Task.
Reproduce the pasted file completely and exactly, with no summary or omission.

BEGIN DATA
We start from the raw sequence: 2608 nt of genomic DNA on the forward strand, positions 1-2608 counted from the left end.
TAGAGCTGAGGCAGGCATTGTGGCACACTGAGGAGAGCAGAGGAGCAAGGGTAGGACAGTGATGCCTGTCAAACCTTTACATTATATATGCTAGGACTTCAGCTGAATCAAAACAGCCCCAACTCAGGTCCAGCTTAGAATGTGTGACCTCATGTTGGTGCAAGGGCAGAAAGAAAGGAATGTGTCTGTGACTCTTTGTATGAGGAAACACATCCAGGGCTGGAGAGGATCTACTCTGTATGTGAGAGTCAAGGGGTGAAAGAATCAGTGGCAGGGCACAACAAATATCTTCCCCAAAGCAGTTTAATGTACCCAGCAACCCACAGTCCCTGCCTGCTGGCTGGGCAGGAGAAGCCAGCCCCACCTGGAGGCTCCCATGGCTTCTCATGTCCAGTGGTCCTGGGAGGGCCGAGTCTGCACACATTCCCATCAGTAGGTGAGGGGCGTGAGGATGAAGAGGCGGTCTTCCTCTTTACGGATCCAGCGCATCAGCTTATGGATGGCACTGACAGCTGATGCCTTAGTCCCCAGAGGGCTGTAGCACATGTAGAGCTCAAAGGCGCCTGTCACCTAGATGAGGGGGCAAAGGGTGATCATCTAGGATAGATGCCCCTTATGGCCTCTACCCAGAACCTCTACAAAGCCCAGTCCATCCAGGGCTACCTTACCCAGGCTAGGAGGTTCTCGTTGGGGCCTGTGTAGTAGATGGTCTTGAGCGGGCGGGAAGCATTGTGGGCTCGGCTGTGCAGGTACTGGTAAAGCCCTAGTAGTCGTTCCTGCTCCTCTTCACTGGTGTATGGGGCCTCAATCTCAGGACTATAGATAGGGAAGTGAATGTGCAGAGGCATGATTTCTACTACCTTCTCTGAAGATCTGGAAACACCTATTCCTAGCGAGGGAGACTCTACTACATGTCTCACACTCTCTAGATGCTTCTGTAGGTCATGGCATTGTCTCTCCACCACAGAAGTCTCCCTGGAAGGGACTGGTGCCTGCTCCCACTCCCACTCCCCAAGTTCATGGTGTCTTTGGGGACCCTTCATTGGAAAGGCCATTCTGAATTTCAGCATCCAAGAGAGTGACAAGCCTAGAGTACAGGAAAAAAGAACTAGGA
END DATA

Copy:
We start from the raw sequence: 2608 nt of genomic DNA on the forward strand, positions 1-2608 counted from the left end.
TAGAGCTGAGGCAGGCATTGTGGCACACTGAGGAGAGCAGAGGAGCAAGGGTAGGACAGTGATGCCTGTCAAACCTTTACATTATATATGCTAGGACTTCAGCTGAATCAAAACAGCCCCAACTCAGGTCCAGCTTAGAATGTGTGACCTCATGTTGGTGCAAGGGCAGAAAGAAAGGAATGTGTCTGTGACTCTTTGTATGAGGAAACACATCCAGGGCTGGAGAGGATCTACTCTGTATGTGAGAGTCAAGGGGTGAAAGAATCAGTGGCAGGGCACAACAAATATCTTCCCCAAAGCAGTTTAATGTACCCAGCAACCCACAGTCCCTGCCTGCTGGCTGGGCAGGAGAAGCCAGCCCCACCTGGAGGCTCCCATGGCTTCTCATGTCCAGTGGTCCTGGGAGGGCCGAGTCTGCACACATTCCCATCAGTAGGTGAGGGGCGTGAGGATGAAGAGGCGGTCTTCCTCTTTACGGATCCAGCGCATCAGCTTATGGATGGCACTGACAGCTGATGCCTTAGTCCCCAGAGGGCTGTAGCACATGTAGAGCTCAAAGGCGCCTGTCACCTAGATGAGGGGGCAAAGGGTGATCATCTAGGATAGATGCCCCTTATGGCCTCTACCCAGAACCTCTACAAAGCCCAGTCCATCCAGGGCTACCTTACCCAGGCTAGGAGGTTCTCGTTGGGGCCTGTGTAGTAGATGGTCTTGAGCGGGCGGGAAGCATTGTGGGCTCGGCTGTGCAGGTACTGGTAAAGCCCTAGTAGTCGTTCCTGCTCCTCTTCACTGGTGTATGGGGCCTCAATCTCAGGACTATAGATAGGGAAGTGAATGTGCAGAGGCATGATTTCTACTACCTTCTCTGAAGATCTGGAAACACCTATTCCTAGCGAGGGAGACTCTACTACATGTCTCACACTCTCTAGATGCTTCTGTAGGTCATGGCATTGTCTCTCCACCACAGAAGTCTCCCTGGAAGGGACTGGTGCCTGCTCCCACTCCCACTCCCCAAGTTCATGGTGTCTTTGGGGACCCTTCATTGGAAAGGCCATTCTGAATTTCAGCATCCAAGAGAGTGACAAGCCTAGAGTACAGGAAAAAAGAACTAGGA